To the Editor.—
Port-wine stains are a congenital purplish discoloration of the skin on the face and neck, usually occurring unilaterally, and caused by the presence of multiple abnormal superficial blood vessels.1 Usually they darken with age, but sometimes may fade partially over the years.2 They are occasionally associated with underlying vascular abnormalities. Treatment is normally focused on the lesion itself, either surgically by excision and closure, or nonsurgically by tattooing3 or laser.1,4We describe an unusual presentation and treatment of port-wine stains present since birth in a 14-year-old girl. After being quiescent for 12 years, the stain began to darken progressively, with concomitant enlargement and discomfort of the left ear, some interference with vision in the left eye, systolic bruit in the neck, and pathologic enlargement of the left external carotid artery. Treatment of the associated deeper vascular abnormality also lead to improvement of the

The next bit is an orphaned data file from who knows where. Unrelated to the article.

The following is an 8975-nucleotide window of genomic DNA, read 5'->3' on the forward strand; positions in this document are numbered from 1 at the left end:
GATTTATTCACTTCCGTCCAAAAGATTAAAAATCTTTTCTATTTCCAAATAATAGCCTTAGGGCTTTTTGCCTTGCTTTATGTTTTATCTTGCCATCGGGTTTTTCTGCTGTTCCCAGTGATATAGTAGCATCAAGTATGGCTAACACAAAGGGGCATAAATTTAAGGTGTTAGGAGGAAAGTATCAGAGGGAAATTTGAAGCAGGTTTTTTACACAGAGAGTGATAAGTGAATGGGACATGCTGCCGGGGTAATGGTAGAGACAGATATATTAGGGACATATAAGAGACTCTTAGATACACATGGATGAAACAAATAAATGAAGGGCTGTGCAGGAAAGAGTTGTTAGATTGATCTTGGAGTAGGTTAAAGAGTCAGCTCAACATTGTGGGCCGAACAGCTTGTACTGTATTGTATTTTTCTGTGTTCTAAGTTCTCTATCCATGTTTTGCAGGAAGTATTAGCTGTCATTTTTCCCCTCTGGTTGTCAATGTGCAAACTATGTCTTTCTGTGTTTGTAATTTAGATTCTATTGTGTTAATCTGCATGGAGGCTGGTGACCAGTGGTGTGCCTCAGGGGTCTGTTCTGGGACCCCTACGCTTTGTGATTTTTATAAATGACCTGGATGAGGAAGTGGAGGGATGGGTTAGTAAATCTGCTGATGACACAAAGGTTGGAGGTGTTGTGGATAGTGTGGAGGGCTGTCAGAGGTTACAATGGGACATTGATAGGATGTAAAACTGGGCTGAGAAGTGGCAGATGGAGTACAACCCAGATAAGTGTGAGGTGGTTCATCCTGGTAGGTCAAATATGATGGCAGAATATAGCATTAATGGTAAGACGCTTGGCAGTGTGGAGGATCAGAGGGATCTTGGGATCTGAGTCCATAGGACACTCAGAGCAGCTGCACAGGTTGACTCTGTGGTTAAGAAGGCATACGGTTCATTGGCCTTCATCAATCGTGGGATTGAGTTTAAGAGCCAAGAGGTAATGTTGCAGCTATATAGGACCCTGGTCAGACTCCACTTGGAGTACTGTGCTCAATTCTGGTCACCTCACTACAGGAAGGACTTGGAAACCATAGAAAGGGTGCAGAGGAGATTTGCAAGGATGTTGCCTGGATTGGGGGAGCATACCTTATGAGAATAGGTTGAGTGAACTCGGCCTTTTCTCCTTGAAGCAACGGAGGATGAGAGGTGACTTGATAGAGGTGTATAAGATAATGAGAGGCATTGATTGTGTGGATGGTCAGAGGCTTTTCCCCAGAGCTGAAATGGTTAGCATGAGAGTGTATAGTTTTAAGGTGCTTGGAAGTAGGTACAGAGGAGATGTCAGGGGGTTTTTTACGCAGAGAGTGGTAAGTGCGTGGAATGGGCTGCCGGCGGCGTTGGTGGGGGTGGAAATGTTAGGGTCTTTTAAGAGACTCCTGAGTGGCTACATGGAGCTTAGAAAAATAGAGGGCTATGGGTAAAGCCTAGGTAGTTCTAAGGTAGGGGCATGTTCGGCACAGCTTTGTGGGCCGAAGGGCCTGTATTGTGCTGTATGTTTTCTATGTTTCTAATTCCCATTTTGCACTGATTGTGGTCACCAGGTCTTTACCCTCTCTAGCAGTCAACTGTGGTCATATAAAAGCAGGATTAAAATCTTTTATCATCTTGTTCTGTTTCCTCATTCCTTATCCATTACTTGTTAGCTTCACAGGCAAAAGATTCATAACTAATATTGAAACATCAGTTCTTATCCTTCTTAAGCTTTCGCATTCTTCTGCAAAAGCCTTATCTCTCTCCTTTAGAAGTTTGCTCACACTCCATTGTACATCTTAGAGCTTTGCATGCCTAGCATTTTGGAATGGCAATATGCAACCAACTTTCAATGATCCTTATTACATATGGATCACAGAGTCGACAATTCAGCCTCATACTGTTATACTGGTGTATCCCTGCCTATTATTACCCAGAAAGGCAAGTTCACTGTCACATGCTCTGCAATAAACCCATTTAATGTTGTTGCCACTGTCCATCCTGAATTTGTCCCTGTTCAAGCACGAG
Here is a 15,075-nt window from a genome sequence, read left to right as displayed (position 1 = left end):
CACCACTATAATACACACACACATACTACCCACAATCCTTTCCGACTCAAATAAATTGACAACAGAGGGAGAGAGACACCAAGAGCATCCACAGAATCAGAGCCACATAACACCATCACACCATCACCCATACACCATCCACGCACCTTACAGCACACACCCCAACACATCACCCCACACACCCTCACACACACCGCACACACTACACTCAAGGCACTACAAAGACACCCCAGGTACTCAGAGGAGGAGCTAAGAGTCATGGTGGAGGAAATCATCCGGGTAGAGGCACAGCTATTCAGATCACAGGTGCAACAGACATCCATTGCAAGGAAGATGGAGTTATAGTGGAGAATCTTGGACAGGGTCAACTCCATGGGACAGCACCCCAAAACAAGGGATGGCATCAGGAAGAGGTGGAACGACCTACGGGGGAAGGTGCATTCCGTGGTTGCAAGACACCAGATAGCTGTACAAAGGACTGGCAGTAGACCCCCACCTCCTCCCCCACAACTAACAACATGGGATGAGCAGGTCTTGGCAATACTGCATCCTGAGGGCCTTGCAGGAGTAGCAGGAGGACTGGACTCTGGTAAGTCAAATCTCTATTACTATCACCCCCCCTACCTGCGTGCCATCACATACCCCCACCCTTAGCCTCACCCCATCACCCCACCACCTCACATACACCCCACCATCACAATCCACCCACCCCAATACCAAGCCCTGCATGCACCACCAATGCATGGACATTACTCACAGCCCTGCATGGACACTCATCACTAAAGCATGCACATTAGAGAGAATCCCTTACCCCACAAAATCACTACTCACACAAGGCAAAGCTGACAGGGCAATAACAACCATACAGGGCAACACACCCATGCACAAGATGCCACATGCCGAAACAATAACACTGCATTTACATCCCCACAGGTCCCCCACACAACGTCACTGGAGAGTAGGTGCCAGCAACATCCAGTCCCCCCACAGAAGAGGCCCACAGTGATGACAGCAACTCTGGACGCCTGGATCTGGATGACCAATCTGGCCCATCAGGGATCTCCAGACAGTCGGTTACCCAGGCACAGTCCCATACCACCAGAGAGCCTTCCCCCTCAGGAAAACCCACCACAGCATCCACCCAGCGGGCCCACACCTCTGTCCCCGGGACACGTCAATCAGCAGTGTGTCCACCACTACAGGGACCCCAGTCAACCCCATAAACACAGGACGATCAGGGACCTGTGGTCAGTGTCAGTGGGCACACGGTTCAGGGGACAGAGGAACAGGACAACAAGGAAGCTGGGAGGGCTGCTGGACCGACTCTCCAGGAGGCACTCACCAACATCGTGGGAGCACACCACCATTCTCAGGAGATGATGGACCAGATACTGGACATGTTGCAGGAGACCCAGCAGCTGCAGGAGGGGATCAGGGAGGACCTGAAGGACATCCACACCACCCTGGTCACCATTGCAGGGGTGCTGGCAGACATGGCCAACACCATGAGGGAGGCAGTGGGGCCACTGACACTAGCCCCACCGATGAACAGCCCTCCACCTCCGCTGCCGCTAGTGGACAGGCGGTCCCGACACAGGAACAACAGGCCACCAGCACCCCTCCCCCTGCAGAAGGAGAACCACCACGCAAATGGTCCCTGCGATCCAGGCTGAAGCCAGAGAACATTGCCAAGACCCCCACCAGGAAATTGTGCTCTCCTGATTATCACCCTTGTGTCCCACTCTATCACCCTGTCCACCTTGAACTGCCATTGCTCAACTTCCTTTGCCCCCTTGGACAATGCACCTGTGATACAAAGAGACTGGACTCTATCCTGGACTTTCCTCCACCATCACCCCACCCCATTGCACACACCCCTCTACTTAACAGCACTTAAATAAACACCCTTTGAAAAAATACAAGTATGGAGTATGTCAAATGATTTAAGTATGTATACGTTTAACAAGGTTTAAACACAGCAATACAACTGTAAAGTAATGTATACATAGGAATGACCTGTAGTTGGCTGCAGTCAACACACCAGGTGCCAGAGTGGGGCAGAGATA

Mashiah A, Frumkin A, Pasik S. Surgical Ligation of Dilated External Carotid Artery Improves Associated Port-wine Stain. Arch Dermatol. 1988;124(2):183–185. doi:10.1001/archderm.1988.01670020015008
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